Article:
Ebola virus disease
Ebola virus disease (EVD) is a serious and often fatal disease caused by the Ebola virus. There are five species of ebola viruses. EVD was previously called Ebola haemorrhagic fever.
Fruit bats are considered to be the natural host of Ebola virus, with outbreaks occurring among other species, such as chimpanzees, gorillas, monkeys and forest antelope from time to time. There have been more than 20 recorded outbreaks of EVD in Africa since the first in 1976. While there is evidence of one species of Ebola virus being present in animal populations in some parts of Asia, until 2014 there had been no reports of human illness outside of Africa. The 2014 outbreak in West Africa is the largest EVD outbreak reported occurring principally in Guinea, Sierra Leone and Liberia.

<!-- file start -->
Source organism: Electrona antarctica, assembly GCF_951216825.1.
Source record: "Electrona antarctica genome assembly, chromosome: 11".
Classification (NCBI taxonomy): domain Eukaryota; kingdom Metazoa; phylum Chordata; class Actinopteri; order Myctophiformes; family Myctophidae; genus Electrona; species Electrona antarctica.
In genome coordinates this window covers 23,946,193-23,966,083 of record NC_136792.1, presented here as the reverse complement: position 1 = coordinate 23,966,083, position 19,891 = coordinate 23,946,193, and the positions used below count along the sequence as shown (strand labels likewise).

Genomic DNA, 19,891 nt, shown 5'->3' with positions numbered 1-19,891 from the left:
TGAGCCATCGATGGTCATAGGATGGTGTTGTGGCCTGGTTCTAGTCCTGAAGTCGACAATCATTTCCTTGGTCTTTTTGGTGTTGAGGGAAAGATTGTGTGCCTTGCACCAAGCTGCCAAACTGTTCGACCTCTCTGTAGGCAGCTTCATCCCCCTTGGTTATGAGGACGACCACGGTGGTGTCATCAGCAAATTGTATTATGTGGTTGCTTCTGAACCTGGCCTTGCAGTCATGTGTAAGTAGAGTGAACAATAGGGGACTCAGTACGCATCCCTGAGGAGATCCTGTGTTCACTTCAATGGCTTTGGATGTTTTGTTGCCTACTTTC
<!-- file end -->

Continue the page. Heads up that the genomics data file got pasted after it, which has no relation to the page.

There is no evidence that Ebola virus is present in Australian bats or other animals. There have been no human cases of EVD in Australia.
- EVD is a serious illness, with a sudden onset of fever, muscle aches, weakness and headache.
- The next stage may include vomiting, diarrhoea, sore throat, rash and malfunction of the liver and kidneys.
- Cases may progress to multi-organ failure, sometimes with profuse internal and external bleeding.
- Many cases will die of the disease, with the case-fatality rate in African countries ranging between 50 to 90 per cent. It is likely that this rate would be much lower in a developed country with better equipped and resourced health facilities.
How is it diagnosed?
- EVD is confirmed by finding genetic material from the virus in the blood, throat or urine. Serological tests to look for antibodies to Ebola virus are also available.
- In Australia, testing to confirm EVD is done in a public health laboratory with special facilities to conduct the tests safely.
There is currently no specific treatment that is proven to be safe and effective for people who are sick with EVD and care is largely supportive. Good and early supportive care and the management of complications can be lifesaving. It is therefore crucial for the person who has been potentially exposed to the Ebola virus and becomes unwell to seek immediate medical advice.